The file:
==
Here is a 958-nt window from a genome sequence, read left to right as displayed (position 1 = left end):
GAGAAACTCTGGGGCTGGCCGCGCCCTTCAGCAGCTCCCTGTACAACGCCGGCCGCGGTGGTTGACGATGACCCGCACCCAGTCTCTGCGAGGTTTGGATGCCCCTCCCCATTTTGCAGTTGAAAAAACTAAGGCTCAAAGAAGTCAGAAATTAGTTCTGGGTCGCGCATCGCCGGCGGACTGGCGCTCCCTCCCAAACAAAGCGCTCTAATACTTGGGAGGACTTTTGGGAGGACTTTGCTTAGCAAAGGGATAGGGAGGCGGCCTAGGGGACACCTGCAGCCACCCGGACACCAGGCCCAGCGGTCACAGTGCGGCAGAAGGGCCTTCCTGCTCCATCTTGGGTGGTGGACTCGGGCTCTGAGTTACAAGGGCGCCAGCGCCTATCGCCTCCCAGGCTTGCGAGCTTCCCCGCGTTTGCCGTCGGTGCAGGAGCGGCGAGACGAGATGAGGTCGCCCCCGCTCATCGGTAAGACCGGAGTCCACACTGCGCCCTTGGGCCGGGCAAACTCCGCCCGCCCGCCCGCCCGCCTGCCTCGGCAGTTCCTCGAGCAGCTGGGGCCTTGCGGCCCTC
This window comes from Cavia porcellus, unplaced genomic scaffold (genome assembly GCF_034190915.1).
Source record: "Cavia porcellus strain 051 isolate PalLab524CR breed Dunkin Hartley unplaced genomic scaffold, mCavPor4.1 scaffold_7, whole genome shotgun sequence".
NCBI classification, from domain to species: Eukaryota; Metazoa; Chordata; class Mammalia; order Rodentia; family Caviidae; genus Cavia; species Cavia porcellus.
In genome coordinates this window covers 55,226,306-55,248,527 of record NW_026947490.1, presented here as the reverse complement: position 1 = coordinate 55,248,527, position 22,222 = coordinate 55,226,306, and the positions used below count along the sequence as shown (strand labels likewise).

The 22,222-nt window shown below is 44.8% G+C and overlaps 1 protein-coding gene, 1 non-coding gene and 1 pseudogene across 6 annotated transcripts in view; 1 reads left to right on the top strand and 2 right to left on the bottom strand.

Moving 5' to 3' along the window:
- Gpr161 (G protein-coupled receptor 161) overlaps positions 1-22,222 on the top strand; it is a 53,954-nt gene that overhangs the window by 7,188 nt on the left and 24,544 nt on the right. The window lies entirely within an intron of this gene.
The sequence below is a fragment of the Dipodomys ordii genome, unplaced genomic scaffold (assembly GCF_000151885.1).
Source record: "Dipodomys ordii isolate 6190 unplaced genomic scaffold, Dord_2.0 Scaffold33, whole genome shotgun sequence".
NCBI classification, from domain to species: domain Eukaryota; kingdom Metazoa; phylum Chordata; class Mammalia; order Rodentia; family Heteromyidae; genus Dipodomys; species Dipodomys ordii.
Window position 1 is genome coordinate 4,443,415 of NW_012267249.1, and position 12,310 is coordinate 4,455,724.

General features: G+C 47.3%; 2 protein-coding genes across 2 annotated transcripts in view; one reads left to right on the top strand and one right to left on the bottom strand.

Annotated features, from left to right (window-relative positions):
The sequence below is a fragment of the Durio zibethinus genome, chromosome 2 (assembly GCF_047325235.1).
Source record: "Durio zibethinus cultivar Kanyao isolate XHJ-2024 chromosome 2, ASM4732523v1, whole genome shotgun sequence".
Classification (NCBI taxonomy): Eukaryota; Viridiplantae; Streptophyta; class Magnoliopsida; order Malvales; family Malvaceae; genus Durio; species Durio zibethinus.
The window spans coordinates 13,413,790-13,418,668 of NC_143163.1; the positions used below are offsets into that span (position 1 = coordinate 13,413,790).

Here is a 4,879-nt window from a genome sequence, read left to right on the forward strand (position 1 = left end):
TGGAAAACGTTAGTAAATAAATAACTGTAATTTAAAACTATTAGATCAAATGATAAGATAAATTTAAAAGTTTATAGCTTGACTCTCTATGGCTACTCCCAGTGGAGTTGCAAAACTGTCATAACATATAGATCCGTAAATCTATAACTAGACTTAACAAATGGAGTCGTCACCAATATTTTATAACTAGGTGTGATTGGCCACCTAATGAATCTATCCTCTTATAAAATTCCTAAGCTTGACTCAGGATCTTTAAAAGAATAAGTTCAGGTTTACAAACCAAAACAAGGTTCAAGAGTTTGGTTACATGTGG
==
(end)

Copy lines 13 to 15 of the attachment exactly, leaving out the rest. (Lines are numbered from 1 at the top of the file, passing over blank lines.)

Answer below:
Window position 1 is genome coordinate 4,443,415 of NW_012267249.1, and position 12,310 is coordinate 4,455,724.

General features: G+C 47.3%; 2 protein-coding genes across 2 annotated transcripts in view; one reads left to right on the top strand and one right to left on the bottom strand.

Annotated features, from left to right (window-relative positions):